Accountability Partner Ultimate Guide

What is an accountability partner, what is an accountability coach, how to find one, what is the research and practical tips.

Accountability Partner Ultimate Guide
Photo by Rohit Tandon / Unsplash

You’re looking for an accountability partner  or considering getting an accountability coach — here’s the ultimate guide. 

What is an accountability partner?

An accountability partner is broadly defined as “someone that holds you accountable to a set of goals, habits, or behaviors that you are trying to do”. This could be someone that you know personally, or may be someone that you don’t know in real life but have gotten matched with or met virtually. Typically the structure of an accountability partnership looks like both partners commiting to some kind of check-in cadence — for instance once a day or multiple times a week. 

What is the research behind accountability partners? 

Well first off, achieving goals is hard. Research shows that only 54% of us stick with goals past 6 months — which to be honest sounds high to me — and the average person makes the same life resolution10 times (!) without achieving it. The good news is that having an accountability partner can make a huge difference — another study showed that with a regular check-in, people achieved their goals at a 46% rate vs 4% without — that’s a massive change! The only difference with the groups? Having an accountability person to check in with. 

What are the challenges with accountability partners?

If the research is so good and accountability partners work — why aren’t we all using them and all achieving our goals? Well, the challenge is in most situations — accountability partners are other humans, who are also trying to achieve their goals. And in the study, the results lasted for 6 months of check-ins. Can you commit to checking in with someone every day or week for 6 months? I know I can’t — that’s hard. So that is one major challenge — despite the benefits of an accountability partner, working with someone else in a non-commital way can be really challenging — enter solutions like Accountability coaches that you pay for. 

What are accountability coaches?

An accountability coach is someone that you pay to hold yourself accountable. There are various solutions out there but they have a few things in common:

  1. They’re not cheap: typically hundreds of US dollars / month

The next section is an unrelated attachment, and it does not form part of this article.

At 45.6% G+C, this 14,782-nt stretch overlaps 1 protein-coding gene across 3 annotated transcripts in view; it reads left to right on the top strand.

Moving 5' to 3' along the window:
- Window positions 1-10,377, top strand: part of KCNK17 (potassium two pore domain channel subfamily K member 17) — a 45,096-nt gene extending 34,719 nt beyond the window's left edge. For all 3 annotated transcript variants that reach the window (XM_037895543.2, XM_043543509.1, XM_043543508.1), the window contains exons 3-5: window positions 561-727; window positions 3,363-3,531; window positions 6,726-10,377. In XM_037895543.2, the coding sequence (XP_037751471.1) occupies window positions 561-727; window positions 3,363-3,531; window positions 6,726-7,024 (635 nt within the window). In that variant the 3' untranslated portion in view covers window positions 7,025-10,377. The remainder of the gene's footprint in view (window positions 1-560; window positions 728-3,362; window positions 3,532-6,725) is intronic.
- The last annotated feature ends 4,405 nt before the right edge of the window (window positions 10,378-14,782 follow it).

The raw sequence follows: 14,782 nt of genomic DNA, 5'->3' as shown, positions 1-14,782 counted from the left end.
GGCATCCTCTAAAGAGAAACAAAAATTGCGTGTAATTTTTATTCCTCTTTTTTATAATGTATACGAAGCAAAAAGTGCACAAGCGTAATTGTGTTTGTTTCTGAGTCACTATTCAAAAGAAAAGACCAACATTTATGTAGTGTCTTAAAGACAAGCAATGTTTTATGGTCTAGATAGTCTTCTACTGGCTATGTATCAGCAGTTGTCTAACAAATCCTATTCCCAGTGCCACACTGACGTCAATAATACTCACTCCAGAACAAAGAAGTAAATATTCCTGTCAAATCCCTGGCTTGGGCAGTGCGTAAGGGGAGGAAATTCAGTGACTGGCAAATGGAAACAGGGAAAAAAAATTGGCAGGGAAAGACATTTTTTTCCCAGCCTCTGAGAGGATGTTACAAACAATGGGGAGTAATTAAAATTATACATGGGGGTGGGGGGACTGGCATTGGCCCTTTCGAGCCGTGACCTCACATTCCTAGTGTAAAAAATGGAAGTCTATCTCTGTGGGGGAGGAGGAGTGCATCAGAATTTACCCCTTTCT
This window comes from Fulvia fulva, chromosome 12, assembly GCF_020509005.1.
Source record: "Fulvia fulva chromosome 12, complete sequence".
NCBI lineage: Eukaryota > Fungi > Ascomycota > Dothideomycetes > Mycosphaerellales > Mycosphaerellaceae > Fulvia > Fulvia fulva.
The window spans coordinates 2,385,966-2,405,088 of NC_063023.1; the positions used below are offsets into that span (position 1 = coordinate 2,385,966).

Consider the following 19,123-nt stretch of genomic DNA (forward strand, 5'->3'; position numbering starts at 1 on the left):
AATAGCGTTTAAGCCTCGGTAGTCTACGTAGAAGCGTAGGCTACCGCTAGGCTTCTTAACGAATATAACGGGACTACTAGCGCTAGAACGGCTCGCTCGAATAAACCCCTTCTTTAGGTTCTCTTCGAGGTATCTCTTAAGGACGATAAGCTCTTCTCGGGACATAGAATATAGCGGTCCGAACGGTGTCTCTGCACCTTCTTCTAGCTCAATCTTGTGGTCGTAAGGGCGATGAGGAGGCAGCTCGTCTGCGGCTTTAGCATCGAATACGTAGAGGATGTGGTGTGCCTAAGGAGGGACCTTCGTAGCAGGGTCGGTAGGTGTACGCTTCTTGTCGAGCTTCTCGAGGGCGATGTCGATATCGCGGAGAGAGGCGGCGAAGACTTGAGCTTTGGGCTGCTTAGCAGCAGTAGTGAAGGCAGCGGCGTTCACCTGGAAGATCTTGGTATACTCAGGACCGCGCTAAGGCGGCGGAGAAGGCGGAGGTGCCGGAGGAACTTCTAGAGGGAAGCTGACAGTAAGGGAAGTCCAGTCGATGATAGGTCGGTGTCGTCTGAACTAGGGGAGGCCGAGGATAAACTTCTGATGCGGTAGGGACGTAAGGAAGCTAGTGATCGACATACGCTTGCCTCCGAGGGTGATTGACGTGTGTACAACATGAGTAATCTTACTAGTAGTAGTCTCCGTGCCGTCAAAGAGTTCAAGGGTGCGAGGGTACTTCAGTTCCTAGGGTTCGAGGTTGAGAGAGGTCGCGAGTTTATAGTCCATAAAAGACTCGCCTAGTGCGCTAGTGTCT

2. They’re structured: typically they’ll consist of an initial intake to understand your goals and then some cadence (e.g. daily or weekly) where they check-in with you, see how things are going, and help you adjust your schedule 

Accountability coaches aren’t there to give you the answers to your problems — they’re there to be that consistent person holding you accountable both from a social dynamic and a cost dynamic (you spent $300/month on an accountability coach — you wouldn’t miss your check-in would you?) 

What are alternatives?

$300/month is a steep price. Now with AI, we are seeing more solutions and tech forward options coming out with ChatGPT and others — there is a lot of noise out there about accountability coaches. However, a key part of accountability isn’t just having a conversation — it’s the follow-up, and adjustment, and deep understanding of what ultimately motivates you and how best to pull on those various levers to help you reach your goal. 

Practical tips for finding accountability partner

Ok so you want to find an accountability partner — where should you go? One source is reddit — reddit has a bunch of subreddits that are focused on goals and you can go to as an example to find individuals — be careful tho, as mentioned when you are working with an accountability partner, having a small group has a “weak link” potential so it is better if you can find a dedicated group. 

On Summit — we have various accountability groups that are oriented around goals. For instance, our fitness basecamp which you can join for fitness related goals. 

Tips for being a good accountability partner

You’re an accountability partner, what do you need to do? Would recommend some tips:

  1. Define a cadence — how are you going to communicate with your partner and when?
  2. Define a consequence — what happens if check-ins don’t happen? Or your buddy doesn’t achieve their goal? Do you want an incentive (e.g. charge $5 if a goal isn’t met)? 
  3. Try to create a small group — a group of 3–5 people — that way if one person is flaky or falls out, it doesn’t affect the whole group
  4. Try to have similar goals — you can definitely be and work with an accountability partner if you have different goals, but having similar goals allows for more motivation and camaraderie
  5. Have a retrospective time — set a date, maybe two weeks after you start your accountability partner group and assess things — how are things going? what do you wish was different? What could be changed? 

Summary: Accountability partners can work, but be aware of the gotchas

To summarize, accountability is one of the most important tools when it comes to achieving your goals — and accountability partners are a great solution to helping you with accountability. However there are challenges with working with accountability partners (we are all human after all!) hence there being solutions like accountability coaches and technology. If you are going to be an accountability partner, use the tips provided and good luck! 

Alex is the CEO and co-founder of Summit — an AI accountability partner: This article helps you understand the benefits of an accountability partner, the downfalls, what to look for, and ultimately how to successfully get accountability in your life.